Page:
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Former Twitter CEO and current head of product concludes Web 2.0 Summit, talks revenue, development
While Facebook’s Mark Zuckerberg had the honor of closing Web 2.0 Summit’s second day, Evan Williams, former CEO and now head of product at Twitter, just concluded the entire event in an on-stage conversation with John Battelle, founder of Federated Media Publishing.
Williams spared no time talking up Twitter's current experiment in securing a monetization model, the Promoted Suite (Promoted Trends, Promoted Tweets and Promoted Users). He’s “pleasantly surprised” with the success of the suite. Promoted Trends, for example, increases engagement and conversation three to six times. But the Promoted Suite is hardly the end.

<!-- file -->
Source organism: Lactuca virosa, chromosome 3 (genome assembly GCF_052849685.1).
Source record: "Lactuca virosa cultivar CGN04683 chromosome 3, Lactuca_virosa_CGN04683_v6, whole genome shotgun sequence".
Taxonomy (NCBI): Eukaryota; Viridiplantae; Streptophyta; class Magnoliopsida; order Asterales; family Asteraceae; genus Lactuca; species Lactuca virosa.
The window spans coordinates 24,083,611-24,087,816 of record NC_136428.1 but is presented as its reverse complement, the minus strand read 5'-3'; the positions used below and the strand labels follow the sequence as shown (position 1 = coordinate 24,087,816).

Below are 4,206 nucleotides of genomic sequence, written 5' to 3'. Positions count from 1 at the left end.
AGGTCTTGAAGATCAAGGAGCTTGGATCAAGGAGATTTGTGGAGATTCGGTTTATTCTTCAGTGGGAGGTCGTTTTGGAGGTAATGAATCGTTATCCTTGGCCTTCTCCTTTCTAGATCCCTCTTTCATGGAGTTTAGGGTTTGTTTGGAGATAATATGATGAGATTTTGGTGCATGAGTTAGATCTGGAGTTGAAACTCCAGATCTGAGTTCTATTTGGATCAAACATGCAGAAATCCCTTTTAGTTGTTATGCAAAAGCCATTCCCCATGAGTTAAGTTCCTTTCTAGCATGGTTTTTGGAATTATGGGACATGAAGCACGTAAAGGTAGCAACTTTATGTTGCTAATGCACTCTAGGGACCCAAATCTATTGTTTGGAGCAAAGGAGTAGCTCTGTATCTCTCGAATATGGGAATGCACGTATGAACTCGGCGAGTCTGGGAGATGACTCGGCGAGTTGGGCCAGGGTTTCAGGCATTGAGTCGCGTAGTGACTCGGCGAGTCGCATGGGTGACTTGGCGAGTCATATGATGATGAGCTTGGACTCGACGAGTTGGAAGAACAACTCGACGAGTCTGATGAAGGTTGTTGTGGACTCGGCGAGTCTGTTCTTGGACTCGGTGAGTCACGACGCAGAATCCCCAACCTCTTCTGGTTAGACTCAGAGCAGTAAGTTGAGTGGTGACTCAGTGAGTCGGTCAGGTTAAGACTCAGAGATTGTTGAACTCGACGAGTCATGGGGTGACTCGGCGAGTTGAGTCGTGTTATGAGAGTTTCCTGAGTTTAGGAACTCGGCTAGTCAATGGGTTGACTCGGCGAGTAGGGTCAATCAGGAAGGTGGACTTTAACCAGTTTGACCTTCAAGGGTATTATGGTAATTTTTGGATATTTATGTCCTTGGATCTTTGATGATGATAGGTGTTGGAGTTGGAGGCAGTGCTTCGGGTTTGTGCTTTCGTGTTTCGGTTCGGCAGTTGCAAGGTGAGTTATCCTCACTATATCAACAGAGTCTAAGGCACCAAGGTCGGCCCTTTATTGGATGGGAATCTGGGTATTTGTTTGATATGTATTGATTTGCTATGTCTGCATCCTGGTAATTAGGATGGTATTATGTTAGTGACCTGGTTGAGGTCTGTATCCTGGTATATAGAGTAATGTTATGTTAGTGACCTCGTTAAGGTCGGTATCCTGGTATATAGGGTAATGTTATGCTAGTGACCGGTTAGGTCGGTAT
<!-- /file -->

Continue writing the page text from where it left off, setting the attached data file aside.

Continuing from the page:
“There are a million ways to make money with Twitter,” he said.
Everyone else might be wondering how Twitter will make money, but none of its executives seem very concerned.
Battelle pressed Williams about strategic moves made by Twitter in the past year that put a lot of developers out of business. Twitter started out as a bare bones project with an open API, which at first appeared to be a rich niche for third-party entrepreneurs to build cool features on top of. That is, until Twitter decided to just implement those cool features itself. The luckiest ones, like Tweetie, got bought by Twitter and rebranded as an offical “Twitter” app. All the rest had to deal with the prospect of an inevitably unfruitful scenario like having an app on the App Store called “TweetDeck” competing with an official one called “Twitter.”